Would you prefer purchasing an Android device that doesn’t have any apps or services from Google? No Google Maps, No Gmail, No YouTube!
And NOT even the Google Play Store—from where you could have installed any Android apps you want
Because if you live in Europe, from now on, you have to spend some extra cash on a smartphone with built-in Google services, which were otherwise until now freely available and already included in the cost of your smartphone.
For the very first time, Google has announced its plans to charge a fee to European Android phone manufacturers who want to include a free version of Google apps on their Android handsets.
In short, Android phone makers will now have to pay Google for installing the Play store, Gmail, YouTube, Maps, and Chrome, that are usually considered to be core parts of the Android operating system, but are actually Google services.
“Since the pre-installation of Google Search and Chrome together with our other apps helped us fund the development and free distribution of Android, we will introduce a new paid licensing agreement for smartphones and tablets shipped into the EEA. Android will remain free and open source,” Google said in a blog post.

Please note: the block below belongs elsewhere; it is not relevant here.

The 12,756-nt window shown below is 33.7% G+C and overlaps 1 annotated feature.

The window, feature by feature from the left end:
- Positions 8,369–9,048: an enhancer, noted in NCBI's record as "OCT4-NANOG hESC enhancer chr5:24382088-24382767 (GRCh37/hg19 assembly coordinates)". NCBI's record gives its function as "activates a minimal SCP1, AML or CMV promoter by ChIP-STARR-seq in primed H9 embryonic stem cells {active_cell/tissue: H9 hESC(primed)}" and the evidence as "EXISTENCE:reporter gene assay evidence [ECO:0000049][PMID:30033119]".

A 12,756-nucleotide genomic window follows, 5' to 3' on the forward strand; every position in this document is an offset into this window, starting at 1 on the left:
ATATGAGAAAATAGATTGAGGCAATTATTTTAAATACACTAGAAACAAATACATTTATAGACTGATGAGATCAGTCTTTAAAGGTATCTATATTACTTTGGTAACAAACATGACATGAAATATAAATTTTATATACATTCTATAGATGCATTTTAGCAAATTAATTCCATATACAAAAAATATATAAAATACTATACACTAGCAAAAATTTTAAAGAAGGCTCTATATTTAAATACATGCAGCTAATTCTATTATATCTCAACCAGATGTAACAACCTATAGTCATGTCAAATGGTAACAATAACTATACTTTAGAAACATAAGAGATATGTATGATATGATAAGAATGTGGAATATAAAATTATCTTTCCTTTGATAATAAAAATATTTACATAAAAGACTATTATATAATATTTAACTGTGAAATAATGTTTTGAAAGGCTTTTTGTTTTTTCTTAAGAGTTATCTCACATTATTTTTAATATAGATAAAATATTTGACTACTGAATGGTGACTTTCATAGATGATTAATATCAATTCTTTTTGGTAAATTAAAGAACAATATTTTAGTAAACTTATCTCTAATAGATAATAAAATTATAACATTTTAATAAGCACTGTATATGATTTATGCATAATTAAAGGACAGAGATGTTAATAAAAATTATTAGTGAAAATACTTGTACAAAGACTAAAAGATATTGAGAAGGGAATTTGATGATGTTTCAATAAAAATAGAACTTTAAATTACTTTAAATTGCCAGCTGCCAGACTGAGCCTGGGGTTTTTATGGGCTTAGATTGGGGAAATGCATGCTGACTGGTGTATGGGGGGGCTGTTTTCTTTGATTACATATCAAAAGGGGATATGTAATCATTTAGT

Here’s Why Google Have to Charge Android Device Manufacturers
The move comes in response to this summer ruling by the European Commission, which hit Google with a record $5 billion antitrust fine for abusing the dominance of its Android mobile operating system and thwarting competitors.
Google invested billions of dollars in creating Android OS and still spending millions to maintain the project. To keep its mobile operating system open-source and free, Google asks device manufacturers to pre-install a suite of popular Google apps that generate revenue for the company.
But the European Commission ruled that Google should stop forcing Android phone manufacturers to “illegally” tie its proprietary apps and services—specifically, Chrome and Google Search—to Android, as it unfairly blocked competitors from reaching consumers.
Google is in the process of appealing the fine but said in the meantime, the company is complying with the new licensing scheme for Android devices launched after October 29 in the European Economic Area, which comprises the 28 EU countries, along with Iceland, Liechtenstein and Norway.
images from Hacker News